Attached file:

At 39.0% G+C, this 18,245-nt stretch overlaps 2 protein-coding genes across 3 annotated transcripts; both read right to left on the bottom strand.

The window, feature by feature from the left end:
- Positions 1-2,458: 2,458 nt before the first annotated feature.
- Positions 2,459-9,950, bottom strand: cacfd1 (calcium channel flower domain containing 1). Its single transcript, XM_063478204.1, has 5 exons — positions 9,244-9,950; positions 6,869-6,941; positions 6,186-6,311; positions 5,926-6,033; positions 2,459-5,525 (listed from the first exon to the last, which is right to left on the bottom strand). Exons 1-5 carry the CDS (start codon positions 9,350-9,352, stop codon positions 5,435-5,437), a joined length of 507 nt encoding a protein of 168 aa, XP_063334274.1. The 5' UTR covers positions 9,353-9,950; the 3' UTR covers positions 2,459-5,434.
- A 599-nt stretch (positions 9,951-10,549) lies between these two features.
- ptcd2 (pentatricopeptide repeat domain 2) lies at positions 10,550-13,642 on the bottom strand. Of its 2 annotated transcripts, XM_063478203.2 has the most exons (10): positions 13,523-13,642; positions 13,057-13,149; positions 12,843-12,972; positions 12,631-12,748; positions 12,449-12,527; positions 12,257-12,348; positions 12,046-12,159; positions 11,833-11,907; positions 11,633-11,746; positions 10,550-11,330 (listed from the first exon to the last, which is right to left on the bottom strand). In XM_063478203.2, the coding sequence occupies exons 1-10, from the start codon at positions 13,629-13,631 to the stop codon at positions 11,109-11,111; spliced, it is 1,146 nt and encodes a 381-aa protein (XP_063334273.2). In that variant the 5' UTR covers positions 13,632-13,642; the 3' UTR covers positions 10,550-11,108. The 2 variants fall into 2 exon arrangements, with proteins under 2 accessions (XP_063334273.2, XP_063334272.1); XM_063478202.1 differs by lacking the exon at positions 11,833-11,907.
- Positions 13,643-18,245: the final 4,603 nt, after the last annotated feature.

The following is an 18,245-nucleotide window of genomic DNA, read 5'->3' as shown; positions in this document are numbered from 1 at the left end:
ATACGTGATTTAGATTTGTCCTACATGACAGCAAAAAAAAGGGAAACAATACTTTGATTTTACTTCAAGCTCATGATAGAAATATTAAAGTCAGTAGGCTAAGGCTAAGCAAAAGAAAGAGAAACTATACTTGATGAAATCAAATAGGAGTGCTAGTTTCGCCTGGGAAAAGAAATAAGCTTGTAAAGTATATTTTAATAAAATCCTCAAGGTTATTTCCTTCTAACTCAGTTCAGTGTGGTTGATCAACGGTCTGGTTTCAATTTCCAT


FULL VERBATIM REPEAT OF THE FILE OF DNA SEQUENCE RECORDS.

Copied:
At 39.0% G+C, this 18,245-nt stretch overlaps 2 protein-coding genes across 3 annotated transcripts; both read right to left on the bottom strand.

The window, feature by feature from the left end:
- Positions 1-2,458: 2,458 nt before the first annotated feature.
- Positions 2,459-9,950, bottom strand: cacfd1 (calcium channel flower domain containing 1). Its single transcript, XM_063478204.1, has 5 exons — positions 9,244-9,950; positions 6,869-6,941; positions 6,186-6,311; positions 5,926-6,033; positions 2,459-5,525 (listed from the first exon to the last, which is right to left on the bottom strand). Exons 1-5 carry the CDS (start codon positions 9,350-9,352, stop codon positions 5,435-5,437), a joined length of 507 nt encoding a protein of 168 aa, XP_063334274.1. The 5' UTR covers positions 9,353-9,950; the 3' UTR covers positions 2,459-5,434.
- A 599-nt stretch (positions 9,951-10,549) lies between these two features.
- ptcd2 (pentatricopeptide repeat domain 2) lies at positions 10,550-13,642 on the bottom strand. Of its 2 annotated transcripts, XM_063478203.2 has the most exons (10): positions 13,523-13,642; positions 13,057-13,149; positions 12,843-12,972; positions 12,631-12,748; positions 12,449-12,527; positions 12,257-12,348; positions 12,046-12,159; positions 11,833-11,907; positions 11,633-11,746; positions 10,550-11,330 (listed from the first exon to the last, which is right to left on the bottom strand). In XM_063478203.2, the coding sequence occupies exons 1-10, from the start codon at positions 13,629-13,631 to the stop codon at positions 11,109-11,111; spliced, it is 1,146 nt and encodes a 381-aa protein (XP_063334273.2). In that variant the 5' UTR covers positions 13,632-13,642; the 3' UTR covers positions 10,550-11,108. The 2 variants fall into 2 exon arrangements, with proteins under 2 accessions (XP_063334273.2, XP_063334272.1); XM_063478202.1 differs by lacking the exon at positions 11,833-11,907.
- Positions 13,643-18,245: the final 4,603 nt, after the last annotated feature.

The following is an 18,245-nucleotide window of genomic DNA, read 5'->3' as shown; positions in this document are numbered from 1 at the left end:
ATACGTGATTTAGATTTGTCCTACATGACAGCAAAAAAAAGGGAAACAATACTTTGATTTTACTTCAAGCTCATGATAGAAATATTAAAGTCAGTAGGCTAAGGCTAAGCAAAAGAAAGAGAAACTATACTTGATGAAATCAAATAGGAGTGCTAGTTTCGCCTGGGAAAAGAAATAAGCTTGTAAAGTATATTTTAATAAAATCCTCAAGGTTATTTCCTTCTAACTCAGTTCAGTGTGGTTGATCAACGGTCTGGTTTCAATTTCCAT